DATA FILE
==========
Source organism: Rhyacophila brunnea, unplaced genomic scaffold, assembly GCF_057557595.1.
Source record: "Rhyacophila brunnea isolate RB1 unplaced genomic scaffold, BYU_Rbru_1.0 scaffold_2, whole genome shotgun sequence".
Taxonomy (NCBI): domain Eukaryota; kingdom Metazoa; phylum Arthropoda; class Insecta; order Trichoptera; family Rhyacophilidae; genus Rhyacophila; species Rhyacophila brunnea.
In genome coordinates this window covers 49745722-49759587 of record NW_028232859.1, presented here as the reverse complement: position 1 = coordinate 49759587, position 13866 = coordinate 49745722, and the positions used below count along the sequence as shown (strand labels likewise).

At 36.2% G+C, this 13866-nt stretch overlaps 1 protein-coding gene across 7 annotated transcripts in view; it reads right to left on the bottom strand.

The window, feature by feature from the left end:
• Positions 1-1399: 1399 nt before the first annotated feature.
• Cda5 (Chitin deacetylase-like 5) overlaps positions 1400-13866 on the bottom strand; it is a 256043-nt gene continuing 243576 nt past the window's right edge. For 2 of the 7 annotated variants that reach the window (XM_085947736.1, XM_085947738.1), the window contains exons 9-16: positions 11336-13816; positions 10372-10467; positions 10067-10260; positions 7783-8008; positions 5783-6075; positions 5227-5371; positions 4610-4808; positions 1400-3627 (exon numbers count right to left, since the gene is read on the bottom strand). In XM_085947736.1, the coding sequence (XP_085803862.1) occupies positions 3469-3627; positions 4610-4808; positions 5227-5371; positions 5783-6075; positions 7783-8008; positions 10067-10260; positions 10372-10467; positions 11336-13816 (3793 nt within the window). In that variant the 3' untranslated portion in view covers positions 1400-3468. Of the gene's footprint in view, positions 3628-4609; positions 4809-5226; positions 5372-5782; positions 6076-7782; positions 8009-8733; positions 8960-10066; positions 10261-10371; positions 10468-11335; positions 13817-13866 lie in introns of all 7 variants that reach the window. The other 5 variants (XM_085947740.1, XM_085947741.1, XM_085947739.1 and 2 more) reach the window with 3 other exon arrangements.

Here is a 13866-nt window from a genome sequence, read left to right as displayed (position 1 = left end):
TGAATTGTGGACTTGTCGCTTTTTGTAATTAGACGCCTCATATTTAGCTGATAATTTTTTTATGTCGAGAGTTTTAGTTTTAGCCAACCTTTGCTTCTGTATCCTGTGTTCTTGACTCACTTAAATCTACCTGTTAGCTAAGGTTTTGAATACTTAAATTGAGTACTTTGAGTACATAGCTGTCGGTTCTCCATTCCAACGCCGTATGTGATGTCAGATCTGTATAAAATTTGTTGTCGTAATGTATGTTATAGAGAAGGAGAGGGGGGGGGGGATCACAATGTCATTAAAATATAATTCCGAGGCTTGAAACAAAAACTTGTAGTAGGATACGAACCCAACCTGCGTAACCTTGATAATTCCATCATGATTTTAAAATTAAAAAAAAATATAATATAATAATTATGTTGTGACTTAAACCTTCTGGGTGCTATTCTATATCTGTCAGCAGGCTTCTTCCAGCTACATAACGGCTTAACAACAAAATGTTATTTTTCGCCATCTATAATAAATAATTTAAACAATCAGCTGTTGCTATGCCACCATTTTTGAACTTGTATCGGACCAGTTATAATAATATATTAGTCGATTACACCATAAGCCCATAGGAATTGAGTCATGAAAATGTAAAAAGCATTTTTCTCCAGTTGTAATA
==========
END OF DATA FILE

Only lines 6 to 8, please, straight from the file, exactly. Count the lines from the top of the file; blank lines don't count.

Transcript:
The window, feature by feature from the left end:
• Positions 1-1399: 1399 nt before the first annotated feature.
• Cda5 (Chitin deacetylase-like 5) overlaps positions 1400-13866 on the bottom strand; it is a 256043-nt gene continuing 243576 nt past the window's right edge. For 2 of the 7 annotated variants that reach the window (XM_085947736.1, XM_085947738.1), the window contains exons 9-16: positions 11336-13816; positions 10372-10467; positions 10067-10260; positions 7783-8008; positions 5783-6075; positions 5227-5371; positions 4610-4808; positions 1400-3627 (exon numbers count right to left, since the gene is read on the bottom strand). In XM_085947736.1, the coding sequence (XP_085803862.1) occupies positions 3469-3627; positions 4610-4808; positions 5227-5371; positions 5783-6075; positions 7783-8008; positions 10067-10260; positions 10372-10467; positions 11336-13816 (3793 nt within the window). In that variant the 3' untranslated portion in view covers positions 1400-3468. Of the gene's footprint in view, positions 3628-4609; positions 4809-5226; positions 5372-5782; positions 6076-7782; positions 8009-8733; positions 8960-10066; positions 10261-10371; positions 10468-11335; positions 13817-13866 lie in introns of all 7 variants that reach the window. The other 5 variants (XM_085947740.1, XM_085947741.1, XM_085947739.1 and 2 more) reach the window with 3 other exon arrangements.